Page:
Despite previous reports that the Beastie Boys are threatening to sue U.S. toy company GoldieBlox for using their song 'Girls' in a recent viral video, the hip-hop group isn't filing a lawsuit. However, GoldieBlox is taking the rappers to court.

"There was no complaint filed, no demand letter (no demand, for that matter) when [GoldieBlox] sued Beastie Boys," a representative for the group told the Huffington Post Sunday (Nov. 24).

A week after GoldieBlox premiered a video featuring a parody version of the Beastie Boys 1987 track, 'Girls,' last week, news hit that the group was accusing the company of copyright infringement for unauthorized use of the song.

GoldieBlox filed a preemptive lawsuit against the Beasties and their lawyers on Thursday (Nov. 21), which is where the mixed message of who's suing whom occurred. The toymakers claim they didn't use the actual song but a new parody of it that may have been inspired by the original tune but is "protected under the Fair Use Doctrine." They also say that they are just taking a song that is "highly sexist" and changing it up to inspire girls to get into the science, technology and engineering fields.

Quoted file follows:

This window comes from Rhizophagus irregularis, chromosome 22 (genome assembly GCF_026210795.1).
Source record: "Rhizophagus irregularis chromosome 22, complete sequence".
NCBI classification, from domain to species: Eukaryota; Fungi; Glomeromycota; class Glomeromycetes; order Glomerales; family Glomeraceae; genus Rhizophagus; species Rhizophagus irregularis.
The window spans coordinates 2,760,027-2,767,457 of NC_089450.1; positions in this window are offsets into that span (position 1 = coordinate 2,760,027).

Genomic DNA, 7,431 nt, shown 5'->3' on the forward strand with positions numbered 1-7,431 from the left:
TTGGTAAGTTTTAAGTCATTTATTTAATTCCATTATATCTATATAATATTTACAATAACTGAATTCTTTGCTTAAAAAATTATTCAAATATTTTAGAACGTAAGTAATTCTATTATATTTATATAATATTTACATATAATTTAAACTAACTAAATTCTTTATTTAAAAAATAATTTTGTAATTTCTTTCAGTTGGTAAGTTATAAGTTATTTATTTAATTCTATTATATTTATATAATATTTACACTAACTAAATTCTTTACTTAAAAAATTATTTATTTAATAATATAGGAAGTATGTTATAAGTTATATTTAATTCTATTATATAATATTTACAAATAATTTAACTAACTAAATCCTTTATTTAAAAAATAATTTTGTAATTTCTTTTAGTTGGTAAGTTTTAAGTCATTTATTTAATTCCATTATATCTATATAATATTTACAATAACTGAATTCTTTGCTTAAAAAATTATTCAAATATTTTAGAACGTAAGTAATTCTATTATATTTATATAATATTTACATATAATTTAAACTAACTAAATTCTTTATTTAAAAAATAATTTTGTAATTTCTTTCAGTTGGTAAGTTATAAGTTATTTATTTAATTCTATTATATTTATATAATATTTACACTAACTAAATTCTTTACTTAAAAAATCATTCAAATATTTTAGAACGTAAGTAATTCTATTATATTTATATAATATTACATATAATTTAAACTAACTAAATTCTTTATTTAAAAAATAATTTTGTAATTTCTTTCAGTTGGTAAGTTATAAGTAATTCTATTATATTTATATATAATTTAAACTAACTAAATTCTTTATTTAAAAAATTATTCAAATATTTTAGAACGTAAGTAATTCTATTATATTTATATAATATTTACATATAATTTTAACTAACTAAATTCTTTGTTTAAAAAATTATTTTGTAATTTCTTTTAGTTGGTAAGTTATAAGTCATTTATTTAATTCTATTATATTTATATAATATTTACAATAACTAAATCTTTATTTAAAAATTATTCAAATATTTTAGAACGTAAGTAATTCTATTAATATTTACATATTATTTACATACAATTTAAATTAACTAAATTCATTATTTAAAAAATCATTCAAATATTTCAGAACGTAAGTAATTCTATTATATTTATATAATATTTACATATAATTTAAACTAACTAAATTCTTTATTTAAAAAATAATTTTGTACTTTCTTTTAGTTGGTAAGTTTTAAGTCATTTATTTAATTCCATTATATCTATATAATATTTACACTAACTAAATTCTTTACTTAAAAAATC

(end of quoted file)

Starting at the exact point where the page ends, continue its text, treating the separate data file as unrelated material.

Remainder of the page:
While this might be true, the company may have forgotten the fact that after Adam Yauch died in 2012, his will stated, "Notwithstanding anything to the contrary, in no event may my image or name or any music or any artistic property created by me be used for advertising purposes."

However, since Mike D and Ad-Rock didn't make any of these accusations, only time will tell how this case pans out.

The Beastie Boys did release an open letter to GoldieBlox, giving their opinion on the use of 'Girls' in the video. The letter was initially released by the New York Times in parts. Read the entire missive, courtesy of SPIN, below.

Like many of the millions of people who have seen your toy commercial "GoldieBlox, Rube Goldberg & the Beastie Boys," we were very impressed by the creativity and the message behind your ad.

We strongly support empowering young girls, breaking down gender stereotypes and igniting a passion for technology and engineering.

As creative as it is, make no mistake, your video is an advertisement that is designed to sell a product, and long ago, we made a conscious decision not to permit our music and/or name to be used in product ads.

When we tried to simply ask how and why our song "Girls" had been used in your ad without our permission, YOU sued US.

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